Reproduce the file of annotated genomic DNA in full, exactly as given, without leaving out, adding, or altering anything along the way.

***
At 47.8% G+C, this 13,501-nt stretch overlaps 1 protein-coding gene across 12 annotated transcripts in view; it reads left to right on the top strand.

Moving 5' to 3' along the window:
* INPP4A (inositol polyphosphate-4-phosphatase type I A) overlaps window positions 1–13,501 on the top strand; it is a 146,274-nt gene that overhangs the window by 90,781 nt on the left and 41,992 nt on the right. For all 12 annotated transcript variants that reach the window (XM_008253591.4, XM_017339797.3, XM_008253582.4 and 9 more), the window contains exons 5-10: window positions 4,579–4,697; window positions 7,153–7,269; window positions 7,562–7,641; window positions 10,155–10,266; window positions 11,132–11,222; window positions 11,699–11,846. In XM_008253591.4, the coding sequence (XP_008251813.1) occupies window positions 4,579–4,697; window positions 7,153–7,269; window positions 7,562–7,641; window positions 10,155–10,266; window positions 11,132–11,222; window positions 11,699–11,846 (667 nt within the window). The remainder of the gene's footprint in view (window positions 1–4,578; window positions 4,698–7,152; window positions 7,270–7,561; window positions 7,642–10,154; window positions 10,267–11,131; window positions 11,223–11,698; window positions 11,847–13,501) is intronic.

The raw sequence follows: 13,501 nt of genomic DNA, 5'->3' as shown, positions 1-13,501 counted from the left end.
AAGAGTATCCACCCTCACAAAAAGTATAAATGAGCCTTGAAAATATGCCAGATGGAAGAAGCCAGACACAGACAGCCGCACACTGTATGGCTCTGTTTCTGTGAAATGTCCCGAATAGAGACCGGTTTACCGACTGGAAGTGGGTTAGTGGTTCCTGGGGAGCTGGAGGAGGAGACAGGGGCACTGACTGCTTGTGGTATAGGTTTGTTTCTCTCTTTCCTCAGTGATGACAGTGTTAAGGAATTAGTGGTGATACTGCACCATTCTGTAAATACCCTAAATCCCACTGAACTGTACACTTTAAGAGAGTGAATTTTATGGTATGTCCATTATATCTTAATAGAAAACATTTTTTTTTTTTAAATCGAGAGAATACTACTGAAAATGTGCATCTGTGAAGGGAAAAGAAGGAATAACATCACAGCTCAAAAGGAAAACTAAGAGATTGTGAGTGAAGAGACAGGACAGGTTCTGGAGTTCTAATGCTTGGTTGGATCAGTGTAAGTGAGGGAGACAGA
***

At 47.8% G+C, this 13,501-nt stretch overlaps 1 protein-coding gene across 12 annotated transcripts in view; it reads left to right on the top strand.

Moving 5' to 3' along the window:
* INPP4A (inositol polyphosphate-4-phosphatase type I A) overlaps window positions 1–13,501 on the top strand; it is a 146,274-nt gene that overhangs the window by 90,781 nt on the left and 41,992 nt on the right. For all 12 annotated transcript variants that reach the window (XM_008253591.4, XM_017339797.3, XM_008253582.4 and 9 more), the window contains exons 5-10: window positions 4,579–4,697; window positions 7,153–7,269; window positions 7,562–7,641; window positions 10,155–10,266; window positions 11,132–11,222; window positions 11,699–11,846. In XM_008253591.4, the coding sequence (XP_008251813.1) occupies window positions 4,579–4,697; window positions 7,153–7,269; window positions 7,562–7,641; window positions 10,155–10,266; window positions 11,132–11,222; window positions 11,699–11,846 (667 nt within the window). The remainder of the gene's footprint in view (window positions 1–4,578; window positions 4,698–7,152; window positions 7,270–7,561; window positions 7,642–10,154; window positions 10,267–11,131; window positions 11,223–11,698; window positions 11,847–13,501) is intronic.

The raw sequence follows: 13,501 nt of genomic DNA, 5'->3' as shown, positions 1-13,501 counted from the left end.
AAGAGTATCCACCCTCACAAAAAGTATAAATGAGCCTTGAAAATATGCCAGATGGAAGAAGCCAGACACAGACAGCCGCACACTGTATGGCTCTGTTTCTGTGAAATGTCCCGAATAGAGACCGGTTTACCGACTGGAAGTGGGTTAGTGGTTCCTGGGGAGCTGGAGGAGGAGACAGGGGCACTGACTGCTTGTGGTATAGGTTTGTTTCTCTCTTTCCTCAGTGATGACAGTGTTAAGGAATTAGTGGTGATACTGCACCATTCTGTAAATACCCTAAATCCCACTGAACTGTACACTTTAAGAGAGTGAATTTTATGGTATGTCCATTATATCTTAATAGAAAACATTTTTTTTTTTTAAATCGAGAGAATACTACTGAAAATGTGCATCTGTGAAGGGAAAAGAAGGAATAACATCACAGCTCAAAAGGAAAACTAAGAGATTGTGAGTGAAGAGACAGGACAGGTTCTGGAGTTCTAATGCTTGGTTGGATCAGTGTAAGTGAGGGAGACAGA